For the second time in recent months, Dr. Pepper has us saying, “WTF was that about?!” after seeing its ads. First there was the “Not For Women” ad for Dr. Pepper 10 that had us wondering why the brand would try to upset and alienate half the consumer population. Most recently, we were perplexed by its “One Of A Kind” spot that is one part Mentos Ad, one part flash mob, and one part university ad. The spot first aired during the BCS championship game between LSU and Alabama, and is clearly directed at Millennials, but it misses the mark in so many ways, we’re sure that the intended audience is also scratching its head.
The ad begins with a young guy wearing a suit and tie who decides he’s not like everyone else, and peels off his corporate uniform to reveal an “I’m a one of a kind” shirt in the Dr. Pepper font. So far so good, if a little clichéd and grammatically messy. As he strolls through a train station, more people join him, revealing Dr. Pepper shirts with various statements, including “I’m a cougar,” “I’m a control freak,” “I’m a rockstar,” and “I’m a rebel,” ultimately ending with the guy handing a Dr. Pepper to a girl wearing an “I’m a Pepper” t-shirt on the steps of what looks like a university building. The music, a reworking of Sammy Davis Jr.’s “I Gotta Be Me,” couldn’t possibly be cheezier if it were sung by a high school singing group doing their best “Glee” impression. Along with the ad, Dr. Pepper’s website encourages visitors to make their own declaration about who they are by writing it on a t-shirt (sadly, no, you can’t then order the t-shirt to wear; another miss).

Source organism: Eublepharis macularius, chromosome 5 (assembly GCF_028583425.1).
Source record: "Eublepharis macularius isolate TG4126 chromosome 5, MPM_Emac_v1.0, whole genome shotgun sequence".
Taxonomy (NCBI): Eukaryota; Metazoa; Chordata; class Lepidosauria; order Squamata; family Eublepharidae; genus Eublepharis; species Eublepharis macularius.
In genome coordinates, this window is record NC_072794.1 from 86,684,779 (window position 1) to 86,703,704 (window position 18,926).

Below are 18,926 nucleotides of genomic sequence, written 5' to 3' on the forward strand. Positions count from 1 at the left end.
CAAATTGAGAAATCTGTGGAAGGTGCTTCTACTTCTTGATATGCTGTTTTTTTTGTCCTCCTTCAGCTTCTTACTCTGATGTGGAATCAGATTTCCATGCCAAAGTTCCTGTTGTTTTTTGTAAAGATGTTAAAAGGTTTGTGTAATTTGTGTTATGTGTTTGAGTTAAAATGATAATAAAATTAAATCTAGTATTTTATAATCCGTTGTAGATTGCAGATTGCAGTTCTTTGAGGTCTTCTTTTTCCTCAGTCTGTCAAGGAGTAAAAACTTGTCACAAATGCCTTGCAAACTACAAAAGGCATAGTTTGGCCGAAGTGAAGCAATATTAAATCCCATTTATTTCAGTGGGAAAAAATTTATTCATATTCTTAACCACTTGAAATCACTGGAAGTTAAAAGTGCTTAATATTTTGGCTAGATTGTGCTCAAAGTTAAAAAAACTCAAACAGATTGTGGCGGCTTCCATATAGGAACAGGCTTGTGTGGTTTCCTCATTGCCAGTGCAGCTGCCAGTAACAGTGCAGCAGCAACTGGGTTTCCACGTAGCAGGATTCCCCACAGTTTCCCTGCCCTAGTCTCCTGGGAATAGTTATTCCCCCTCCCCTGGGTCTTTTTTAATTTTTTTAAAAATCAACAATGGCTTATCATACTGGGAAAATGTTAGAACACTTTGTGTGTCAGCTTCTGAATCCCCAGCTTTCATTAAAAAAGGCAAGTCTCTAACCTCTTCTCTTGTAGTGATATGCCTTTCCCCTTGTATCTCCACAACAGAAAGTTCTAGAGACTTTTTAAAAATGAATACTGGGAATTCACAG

Dr. Pepper is right that Millennials are changing the workplace and the stereotype of the corporate employee. They also want to be acknowledged as unique and original. What they don’t like are labels. They don’t want to define themselves in a few words; they can’t. They have such a diversity of interests and passions and ways of presenting themselves that they don’t want to limit themselves by adopting a label.
Part of their aversion to labels is a factor of youth — they’re still figuring out who they are — but part is generational. Millennials have grown up with the world at their fingertips, allowing them to explore whatever fascinates them. The personas they adopt and the topics they’re into change from day to day because they have a vast resource to feed their curiosity. Labeling themselves as “Twilight” fans, Gleeks, football players, hipsters, or political activists barely scratches the surface of who they are, so they’d rather not wear a label at all.